B3 Confusion: Niacin, Nicotinamide, Niacinamide, NAD, and NMN What’s the Difference?

If you are interested in longevity science, you’ve probably seen a lot of chatter about NAD, NMN, niacin, nicotinamide, and niacinamide… and it’s possible you are also confused.  We’ll do our best to break this down and simplify all of this for you.


Niacin is just another name for vitamin B3.  You might also see it called nicotinic acid as well.  Nicotinic acid is the scientific name for niacin.   When you buy a B3 supplement, you are generally buying niacin (but check the label!).

Niacin is a micronutrient that’s important for helping regulate your metabolism and nervous system function.  It also has antioxidant properties and our bodies need it to survive.  

But, we can’t make niacin.  

You can get niacin by eating plant based products such as:

  • Nuts
  • Seeds
  • Green Vegetables
  • Supplements 

Niacin is also good for helping cholesterol levels.  It raises HDL (good cholesterol) and lowers LDL (bad cholesterol) levels.  One downside is that it causes skin flushing and rashes in some people.  It is generally harmless, but not everyone likes the effect.  


Nicotinamide and niacinamide are the exact same thing.  For the purposes of this post, we’ll just be saying niacinamide.  

Niacinamide is also a form of vitamin B3, but it’s slightly different from niacin.  Niacinamide is the vitamin B3 that you get from meat and poultry.  In other words, it comes from animal-based foods.  Many grain products are also fortified with it. 

Niacinamide helps keep your skin healthy and is a popular additive in skincare products.  It’s often used to treat acne or rosacea.  It doesn’t cause flushing like niacin does.  All Qyral skincare products contain niacinamide.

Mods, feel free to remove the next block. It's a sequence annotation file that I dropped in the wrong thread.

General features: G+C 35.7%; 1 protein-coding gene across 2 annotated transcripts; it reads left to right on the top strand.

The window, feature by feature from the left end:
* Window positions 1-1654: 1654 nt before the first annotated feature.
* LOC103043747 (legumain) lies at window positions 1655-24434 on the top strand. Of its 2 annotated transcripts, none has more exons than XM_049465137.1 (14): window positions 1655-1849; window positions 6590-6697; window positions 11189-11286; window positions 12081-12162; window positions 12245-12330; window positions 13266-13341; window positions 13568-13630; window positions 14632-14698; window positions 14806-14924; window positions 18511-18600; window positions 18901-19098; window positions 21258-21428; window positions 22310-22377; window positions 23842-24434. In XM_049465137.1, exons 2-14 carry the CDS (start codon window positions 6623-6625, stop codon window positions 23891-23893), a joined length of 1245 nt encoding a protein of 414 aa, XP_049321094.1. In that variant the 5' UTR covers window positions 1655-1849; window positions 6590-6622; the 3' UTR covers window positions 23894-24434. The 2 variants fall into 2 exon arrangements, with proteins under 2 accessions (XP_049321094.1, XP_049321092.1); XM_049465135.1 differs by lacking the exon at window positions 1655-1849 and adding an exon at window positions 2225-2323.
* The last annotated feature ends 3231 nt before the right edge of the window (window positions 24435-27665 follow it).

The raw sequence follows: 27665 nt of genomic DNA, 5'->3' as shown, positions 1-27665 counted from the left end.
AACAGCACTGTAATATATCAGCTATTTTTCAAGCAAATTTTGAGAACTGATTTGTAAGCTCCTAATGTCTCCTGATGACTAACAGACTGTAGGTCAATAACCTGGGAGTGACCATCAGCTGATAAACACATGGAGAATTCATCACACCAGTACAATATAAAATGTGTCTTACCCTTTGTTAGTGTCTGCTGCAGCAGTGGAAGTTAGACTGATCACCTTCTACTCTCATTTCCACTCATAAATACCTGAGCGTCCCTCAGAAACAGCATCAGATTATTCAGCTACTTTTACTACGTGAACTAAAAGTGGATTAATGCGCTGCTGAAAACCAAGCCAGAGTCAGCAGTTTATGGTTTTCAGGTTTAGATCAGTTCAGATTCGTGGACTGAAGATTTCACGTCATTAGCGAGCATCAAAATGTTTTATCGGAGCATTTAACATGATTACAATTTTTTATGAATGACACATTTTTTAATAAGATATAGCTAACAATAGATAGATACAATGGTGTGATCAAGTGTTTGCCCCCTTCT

NMN is produced in our bodies but there are bio-synthetic forms we can supplement with.  The NMN molecule is small enough to be absorbed  if taken orally.  One early study shows that supplementing with NMN can increase muscle function in older men.  Another shows it can increase insulin sensitivity in some older women.  

NMN has gotten a lot of press over the past few years as it has been promoted by Harvard professor Dr. David Sinclair.  His research shows that it has anti-aging properties because it helps our bodies produce NAD+.


All of these forms of B3 have benefits, but NAD+ is what we ultimately want.  Your cells need NAD to function.  It’s a molecule that helps your body turn food into energy.  You need that energy for moving and thinking, which slow down as you age.  Healthy cells mean your body can more easily repair itself.  

Studies show that NAD+ can:

  • Support healthy aging
  • Protect your cells from stress
  • Helps repair DNA 
  • Helps your circadian rhythm (your sleep-wake cycle)

The bad news is that as we age, the amount of NAD+ in our cells decreases. But we just can’t pop an NAD pill and call it good.  The molecule is big enter your cells and do its job.  

You can take NMN, niacinamide, or even niacin, which are small enough to get into your cells, break down, and convert into NAD+ naturally.  NMN seems to be the most efficient form of B3 for this purpose.

NAD+ is also required for sirtuins to do their thing.  Sirtuins are proteins that help us live longer and can help us stay thin.  Learn more about sirtuins in this blog post.  


Scientists are actively studying niacin, niacinamide (nicotinamide), NAM, and NAD+ to learn more about how they affect the aging process.  We’ll follow the research and report back to you!

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